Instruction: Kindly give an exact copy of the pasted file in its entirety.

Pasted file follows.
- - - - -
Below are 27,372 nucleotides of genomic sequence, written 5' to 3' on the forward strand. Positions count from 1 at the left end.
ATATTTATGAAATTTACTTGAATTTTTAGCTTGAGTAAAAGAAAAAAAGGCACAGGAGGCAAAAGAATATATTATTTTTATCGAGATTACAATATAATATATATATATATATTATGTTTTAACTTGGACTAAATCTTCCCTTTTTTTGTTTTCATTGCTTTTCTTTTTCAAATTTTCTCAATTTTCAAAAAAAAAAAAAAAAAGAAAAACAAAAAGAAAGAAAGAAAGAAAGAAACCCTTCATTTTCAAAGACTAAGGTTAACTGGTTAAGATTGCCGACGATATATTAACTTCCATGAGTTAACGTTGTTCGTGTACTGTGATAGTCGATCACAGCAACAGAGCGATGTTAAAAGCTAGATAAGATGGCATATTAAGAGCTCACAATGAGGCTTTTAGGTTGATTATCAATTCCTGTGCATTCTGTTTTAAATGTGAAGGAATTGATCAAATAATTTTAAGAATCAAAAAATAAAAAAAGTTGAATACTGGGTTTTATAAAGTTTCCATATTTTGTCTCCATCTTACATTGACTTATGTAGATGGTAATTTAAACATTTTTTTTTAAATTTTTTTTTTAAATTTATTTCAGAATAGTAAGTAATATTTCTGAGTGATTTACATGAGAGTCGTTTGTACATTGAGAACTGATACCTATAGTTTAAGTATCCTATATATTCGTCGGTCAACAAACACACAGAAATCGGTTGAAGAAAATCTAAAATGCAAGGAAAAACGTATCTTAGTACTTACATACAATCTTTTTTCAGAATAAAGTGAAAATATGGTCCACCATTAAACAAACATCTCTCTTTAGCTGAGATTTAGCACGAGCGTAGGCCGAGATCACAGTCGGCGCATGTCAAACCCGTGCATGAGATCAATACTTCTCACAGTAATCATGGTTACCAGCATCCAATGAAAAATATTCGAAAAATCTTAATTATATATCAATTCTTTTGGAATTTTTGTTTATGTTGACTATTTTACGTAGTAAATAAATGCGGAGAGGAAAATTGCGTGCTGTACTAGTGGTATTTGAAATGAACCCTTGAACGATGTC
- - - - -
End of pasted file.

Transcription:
Below are 27,372 nucleotides of genomic sequence, written 5' to 3' on the forward strand. Positions count from 1 at the left end.
ATATTTATGAAATTTACTTGAATTTTTAGCTTGAGTAAAAGAAAAAAAGGCACAGGAGGCAAAAGAATATATTATTTTTATCGAGATTACAATATAATATATATATATATATTATGTTTTAACTTGGACTAAATCTTCCCTTTTTTTGTTTTCATTGCTTTTCTTTTTCAAATTTTCTCAATTTTCAAAAAAAAAAAAAAAAAGAAAAACAAAAAGAAAGAAAGAAAGAAAGAAACCCTTCATTTTCAAAGACTAAGGTTAACTGGTTAAGATTGCCGACGATATATTAACTTCCATGAGTTAACGTTGTTCGTGTACTGTGATAGTCGATCACAGCAACAGAGCGATGTTAAAAGCTAGATAAGATGGCATATTAAGAGCTCACAATGAGGCTTTTAGGTTGATTATCAATTCCTGTGCATTCTGTTTTAAATGTGAAGGAATTGATCAAATAATTTTAAGAATCAAAAAATAAAAAAAGTTGAATACTGGGTTTTATAAAGTTTCCATATTTTGTCTCCATCTTACATTGACTTATGTAGATGGTAATTTAAACATTTTTTTTTAAATTTTTTTTTTAAATTTATTTCAGAATAGTAAGTAATATTTCTGAGTGATTTACATGAGAGTCGTTTGTACATTGAGAACTGATACCTATAGTTTAAGTATCCTATATATTCGTCGGTCAACAAACACACAGAAATCGGTTGAAGAAAATCTAAAATGCAAGGAAAAACGTATCTTAGTACTTACATACAATCTTTTTTCAGAATAAAGTGAAAATATGGTCCACCATTAAACAAACATCTCTCTTTAGCTGAGATTTAGCACGAGCGTAGGCCGAGATCACAGTCGGCGCATGTCAAACCCGTGCATGAGATCAATACTTCTCACAGTAATCATGGTTACCAGCATCCAATGAAAAATATTCGAAAAATCTTAATTATATATCAATTCTTTTGGAATTTTTGTTTATGTTGACTATTTTACGTAGTAAATAAATGCGGAGAGGAAAATTGCGTGCTGTACTAGTGGTATTTGAAATGAACCCTTGAACGATGTC